In February, Medvedev took up the baton and released a list of initiatives and deadlines aimed at improving the investment climate in Russia, which includes demands for penalties against officials that obstruct investment policy and projects, as well as a mid-March deadline for suggestions of further "major and strategic" companies to be included in the privatisation drive.

And it is hoped that privatisation will provide a shot in the arm for the flagging levels of foreign direct investment, which collapsed from the 2008 level of over $49bn to about $16bn in 2009.

At the same time, the political elite has woken up to the fact that regardless of the strength of oil companies, the government is rubbish at running businesses. State ownership in Russia's economy has soared from 25-30% in 2004 to over 50% now, according to most estimates. Still, this rise in the state's role is not just a Russian phenomenon, as most governments around the world have reacted with similar de facto nationalisation plans to stave off economic collapse. Everyone - Russia included - says the rise in the state's role in the economy is a temporary thing. Prime Minister Vladimir Putin has repeatedly insisted that the state has absolutely no interest in managing commercial companies and more recently Finance Minister Alexei Kudrin has pledged that state interest in the enterprise sector will shrink to 30% in the coming years. The challenge is to push this past the vested interests in the Kremlin, bureaucracy and business world.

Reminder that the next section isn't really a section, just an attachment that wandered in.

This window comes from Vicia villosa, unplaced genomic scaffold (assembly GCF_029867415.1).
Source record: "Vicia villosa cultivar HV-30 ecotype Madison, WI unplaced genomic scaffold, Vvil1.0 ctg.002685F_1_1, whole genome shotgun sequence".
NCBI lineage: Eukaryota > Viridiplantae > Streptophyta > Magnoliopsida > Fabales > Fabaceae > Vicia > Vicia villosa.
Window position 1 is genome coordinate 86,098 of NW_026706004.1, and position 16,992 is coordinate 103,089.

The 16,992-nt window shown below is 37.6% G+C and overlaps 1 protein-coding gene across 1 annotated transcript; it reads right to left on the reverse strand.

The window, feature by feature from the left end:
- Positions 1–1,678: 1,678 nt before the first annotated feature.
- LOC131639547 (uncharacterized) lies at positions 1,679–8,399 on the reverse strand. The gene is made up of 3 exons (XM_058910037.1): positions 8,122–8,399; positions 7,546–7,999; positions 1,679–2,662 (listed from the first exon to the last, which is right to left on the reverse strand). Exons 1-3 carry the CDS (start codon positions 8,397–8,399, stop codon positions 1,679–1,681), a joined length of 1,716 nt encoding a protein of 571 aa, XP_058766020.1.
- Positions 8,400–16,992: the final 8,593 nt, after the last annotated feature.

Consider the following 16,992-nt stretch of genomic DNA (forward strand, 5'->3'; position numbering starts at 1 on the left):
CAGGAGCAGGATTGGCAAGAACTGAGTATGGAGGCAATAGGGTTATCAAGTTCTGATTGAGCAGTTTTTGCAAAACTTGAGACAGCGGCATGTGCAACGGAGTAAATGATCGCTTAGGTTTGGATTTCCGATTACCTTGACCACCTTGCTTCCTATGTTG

The government's assurances that they want to sell for reasons of efficiency are bolstered by the fact that the privatisation won't actually bring in that much money: Kudrin anticipates the budget deficit will be around 6.8% this year or about $83bn, but the privatisation sales this year are expected to bring in only $2.4bn in 2010 - a drop in the bucket. In other words, the only reason the Kremlin wants to sell these companies is to return them to private ownership.